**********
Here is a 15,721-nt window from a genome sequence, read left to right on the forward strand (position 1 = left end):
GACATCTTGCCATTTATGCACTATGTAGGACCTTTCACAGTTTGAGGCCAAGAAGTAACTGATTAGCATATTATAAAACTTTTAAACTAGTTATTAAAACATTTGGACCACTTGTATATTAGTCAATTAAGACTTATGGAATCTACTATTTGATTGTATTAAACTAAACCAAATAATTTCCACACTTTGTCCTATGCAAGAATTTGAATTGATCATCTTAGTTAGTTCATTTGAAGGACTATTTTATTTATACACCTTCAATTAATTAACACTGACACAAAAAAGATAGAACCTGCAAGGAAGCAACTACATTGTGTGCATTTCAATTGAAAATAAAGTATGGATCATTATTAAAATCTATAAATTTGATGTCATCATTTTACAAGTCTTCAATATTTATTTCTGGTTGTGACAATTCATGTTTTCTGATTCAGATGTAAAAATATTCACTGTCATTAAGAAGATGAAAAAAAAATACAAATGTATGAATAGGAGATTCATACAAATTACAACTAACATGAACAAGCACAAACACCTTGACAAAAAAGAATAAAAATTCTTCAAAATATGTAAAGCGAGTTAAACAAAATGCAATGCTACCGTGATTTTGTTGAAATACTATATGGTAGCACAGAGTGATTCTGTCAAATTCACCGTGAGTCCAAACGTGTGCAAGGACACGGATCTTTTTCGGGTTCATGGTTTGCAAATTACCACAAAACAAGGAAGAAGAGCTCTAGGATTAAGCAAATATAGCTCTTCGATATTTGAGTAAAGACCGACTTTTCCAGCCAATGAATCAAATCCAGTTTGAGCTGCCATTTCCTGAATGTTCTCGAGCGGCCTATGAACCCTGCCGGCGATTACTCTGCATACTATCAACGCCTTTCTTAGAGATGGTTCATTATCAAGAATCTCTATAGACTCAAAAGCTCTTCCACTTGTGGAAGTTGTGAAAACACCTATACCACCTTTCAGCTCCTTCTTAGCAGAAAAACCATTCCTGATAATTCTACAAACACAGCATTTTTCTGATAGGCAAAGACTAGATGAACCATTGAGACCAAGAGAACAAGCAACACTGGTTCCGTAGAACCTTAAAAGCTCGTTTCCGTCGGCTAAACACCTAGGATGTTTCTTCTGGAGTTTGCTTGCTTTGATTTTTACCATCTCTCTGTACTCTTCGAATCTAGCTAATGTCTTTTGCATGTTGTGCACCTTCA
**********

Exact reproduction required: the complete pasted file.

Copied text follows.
Here is a 15,721-nt window from a genome sequence, read left to right on the forward strand (position 1 = left end):
GACATCTTGCCATTTATGCACTATGTAGGACCTTTCACAGTTTGAGGCCAAGAAGTAACTGATTAGCATATTATAAAACTTTTAAACTAGTTATTAAAACATTTGGACCACTTGTATATTAGTCAATTAAGACTTATGGAATCTACTATTTGATTGTATTAAACTAAACCAAATAATTTCCACACTTTGTCCTATGCAAGAATTTGAATTGATCATCTTAGTTAGTTCATTTGAAGGACTATTTTATTTATACACCTTCAATTAATTAACACTGACACAAAAAAGATAGAACCTGCAAGGAAGCAACTACATTGTGTGCATTTCAATTGAAAATAAAGTATGGATCATTATTAAAATCTATAAATTTGATGTCATCATTTTACAAGTCTTCAATATTTATTTCTGGTTGTGACAATTCATGTTTTCTGATTCAGATGTAAAAATATTCACTGTCATTAAGAAGATGAAAAAAAAATACAAATGTATGAATAGGAGATTCATACAAATTACAACTAACATGAACAAGCACAAACACCTTGACAAAAAAGAATAAAAATTCTTCAAAATATGTAAAGCGAGTTAAACAAAATGCAATGCTACCGTGATTTTGTTGAAATACTATATGGTAGCACAGAGTGATTCTGTCAAATTCACCGTGAGTCCAAACGTGTGCAAGGACACGGATCTTTTTCGGGTTCATGGTTTGCAAATTACCACAAAACAAGGAAGAAGAGCTCTAGGATTAAGCAAATATAGCTCTTCGATATTTGAGTAAAGACCGACTTTTCCAGCCAATGAATCAAATCCAGTTTGAGCTGCCATTTCCTGAATGTTCTCGAGCGGCCTATGAACCCTGCCGGCGATTACTCTGCATACTATCAACGCCTTTCTTAGAGATGGTTCATTATCAAGAATCTCTATAGACTCAAAAGCTCTTCCACTTGTGGAAGTTGTGAAAACACCTATACCACCTTTCAGCTCCTTCTTAGCAGAAAAACCATTCCTGATAATTCTACAAACACAGCATTTTTCTGATAGGCAAAGACTAGATGAACCATTGAGACCAAGAGAACAAGCAACACTGGTTCCGTAGAACCTTAAAAGCTCGTTTCCGTCGGCTAAACACCTAGGATGTTTCTTCTGGAGTTTGCTTGCTTTGATTTTTACCATCTCTCTGTACTCTTCGAATCTAGCTAATGTCTTTTGCATGTTGTGCACCTTCA